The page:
TCEA 2020: A Welcoming Learning Edventure
It has been a busy start to the year, with so many edtech conferences and I have been fortunate to attend both FETC and BETT in January, which filled my days with tremendous learning opportunities with educators from around the world. This past week, I attended my second Texas Computer Education Association (TCEA) Conference and Expo in Austin.
Why attend TCEA?
Celebrating its 40th year, TCEA offered more than 1,200 sessions in varying formats during the five-day event. Attendees could fill their schedule with 50-minute concurrent sessions, 90-minute hands-on sessions, two, three, or six-hour workshops, poster sessions and more. There were different learning strands available to attendees to help personalize their experience based on role in education, a specific topic, or focused on emerging trends. The conference had 10 featured speakers with varying roles and backgrounds in education including authors, classroom teachers, administrators, consultants, teacher librarians and even a student author. Each featured speaker had a schedule full of sessions and opportunities to connect with them through podcasts and author book signings.
The Benefits: Learning and Growing Together
As with all conferences, I set some professional as well as personal learning goals. The week was focused on broadening my understanding of some of the biggest changes happening in the world of education, exploring the implementation of new tech tools and teaching strategies and finding ways to amplify student learning beyond the traditional classroom space and time.
Learning really was everywhere. Some of the many highlights of the week included the keynotes, the edtech club live podcasts with the featured speakers, book signings, and of course, the Robert Knight Exhibit Hall which had more than 450 exhibits. Attendees had thousands of choices to meet their professional development needs throughout the sessions and workshops offered each day, such as the Interactive Learning Lounge with multiple poster sessions, Solution Circles (50-minute conversations), and presentations held in sponsored meeting rooms of companies including Nearpod, MergeVR, Microsoft, and Discovery Education.
Keynotes That Stood Out
Sekou Andrews, is a Grammy nominee, poetry slam winner and former educator who shared a powerful message, inspiring words, humor, and a passion for education during his opening keynote. He encouraged attendees to not just “be the teacher, be the taught.” Sekou pressed educators to ”always remember your why” and “to see your true purpose.” He had so many words of inspiration, and one that I connected with the most is “the world is a potluck dinner. What are you bringing to the table, and what are you leaving behind to make others better?”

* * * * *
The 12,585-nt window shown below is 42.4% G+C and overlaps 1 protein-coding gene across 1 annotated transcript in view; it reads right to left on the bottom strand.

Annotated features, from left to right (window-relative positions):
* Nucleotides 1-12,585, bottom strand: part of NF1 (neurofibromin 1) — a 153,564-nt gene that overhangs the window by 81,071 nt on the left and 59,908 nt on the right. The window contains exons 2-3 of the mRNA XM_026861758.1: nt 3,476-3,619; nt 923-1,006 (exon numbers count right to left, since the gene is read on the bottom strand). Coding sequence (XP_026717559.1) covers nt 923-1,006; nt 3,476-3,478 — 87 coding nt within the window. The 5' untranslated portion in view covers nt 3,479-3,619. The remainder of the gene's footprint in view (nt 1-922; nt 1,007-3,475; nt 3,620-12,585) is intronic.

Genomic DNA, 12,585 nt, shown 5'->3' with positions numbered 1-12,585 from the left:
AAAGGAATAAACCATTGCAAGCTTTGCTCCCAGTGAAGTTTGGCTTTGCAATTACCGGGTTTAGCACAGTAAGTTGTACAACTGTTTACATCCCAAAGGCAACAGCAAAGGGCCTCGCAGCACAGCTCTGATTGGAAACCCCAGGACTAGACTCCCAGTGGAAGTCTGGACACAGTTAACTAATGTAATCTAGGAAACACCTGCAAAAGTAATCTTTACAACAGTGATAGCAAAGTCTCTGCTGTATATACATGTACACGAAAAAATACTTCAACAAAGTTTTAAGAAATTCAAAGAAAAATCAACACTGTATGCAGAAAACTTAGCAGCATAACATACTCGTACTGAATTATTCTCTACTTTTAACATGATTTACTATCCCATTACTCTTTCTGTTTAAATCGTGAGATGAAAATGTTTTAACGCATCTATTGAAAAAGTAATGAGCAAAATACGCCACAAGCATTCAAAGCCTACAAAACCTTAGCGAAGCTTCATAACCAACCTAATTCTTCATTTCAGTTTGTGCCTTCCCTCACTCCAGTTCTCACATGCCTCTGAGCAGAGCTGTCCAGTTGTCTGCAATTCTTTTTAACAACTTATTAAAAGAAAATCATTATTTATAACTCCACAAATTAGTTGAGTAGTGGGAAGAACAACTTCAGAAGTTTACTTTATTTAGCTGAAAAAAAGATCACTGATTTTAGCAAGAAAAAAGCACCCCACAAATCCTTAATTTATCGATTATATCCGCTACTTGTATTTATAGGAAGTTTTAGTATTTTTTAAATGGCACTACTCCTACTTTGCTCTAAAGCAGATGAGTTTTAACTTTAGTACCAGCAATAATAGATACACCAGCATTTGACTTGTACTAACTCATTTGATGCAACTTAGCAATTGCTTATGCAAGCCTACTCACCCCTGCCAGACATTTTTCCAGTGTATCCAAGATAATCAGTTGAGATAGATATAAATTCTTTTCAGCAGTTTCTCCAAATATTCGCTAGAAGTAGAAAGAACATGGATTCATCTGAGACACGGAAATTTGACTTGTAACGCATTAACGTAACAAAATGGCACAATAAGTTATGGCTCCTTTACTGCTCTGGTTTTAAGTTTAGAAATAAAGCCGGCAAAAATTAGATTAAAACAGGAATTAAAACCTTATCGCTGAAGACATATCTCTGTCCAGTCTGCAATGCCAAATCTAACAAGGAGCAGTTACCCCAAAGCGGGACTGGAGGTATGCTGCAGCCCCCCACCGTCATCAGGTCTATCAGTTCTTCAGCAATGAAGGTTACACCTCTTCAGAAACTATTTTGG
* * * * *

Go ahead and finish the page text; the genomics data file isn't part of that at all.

Michael Bonner, an educator at Ron Clark Academy and author, spoke about the importance of listening to and understanding our students. Bonner said, “Any decision made without feedback from students is bound to fail.” He pushed educators to fully invest in understanding the diverse backgrounds and needs of students in order to provide the best learning experiences for them.
Gerry Brooks, an elementary school principal and author of “Go See the Principal” helped close out the conference. There was a lot of excitement amongst attendees to hear Gerry speak, the topic of many conversations throughout the week which no doubt led to the line of people waiting to get into the ballroom. Brooks ended the week with some humor and inspiration.
Another take away today from @gerrybrooksprin : An upset parent wants two things for their child: happiness and safety. It’s the same thing the teacher wants. Listen to what a parent says, not how they are saying it. #TCEA pic.twitter.com/5iNpZyAgoY
— Sooz Williams (@SoozLTC) February 7, 2020
A few of the sessions I focused on attending were about diversity, equity, digital citizenship, inclusivity, creativity, global collaboration, emerging technologies and the future of education. These sessions provided so much information and encouragement for attendees and I recommend checking out the resources shared from each presenter.
Carl Hooker and Adam Phyall presented “It’s Not All Black and White: A Conversation Around Diversity.” Carl and Adam, playing music related to their session and wearing ‘Ebony and Ivory’ shirts, engaged the room full of attendees with an honest discussion about race, gender, and socio-economic differences. Together they used video, personal stories, and humor, to push educators to think differently about equity and the future of education and to become comfortable with what might be a difficult topic to discuss.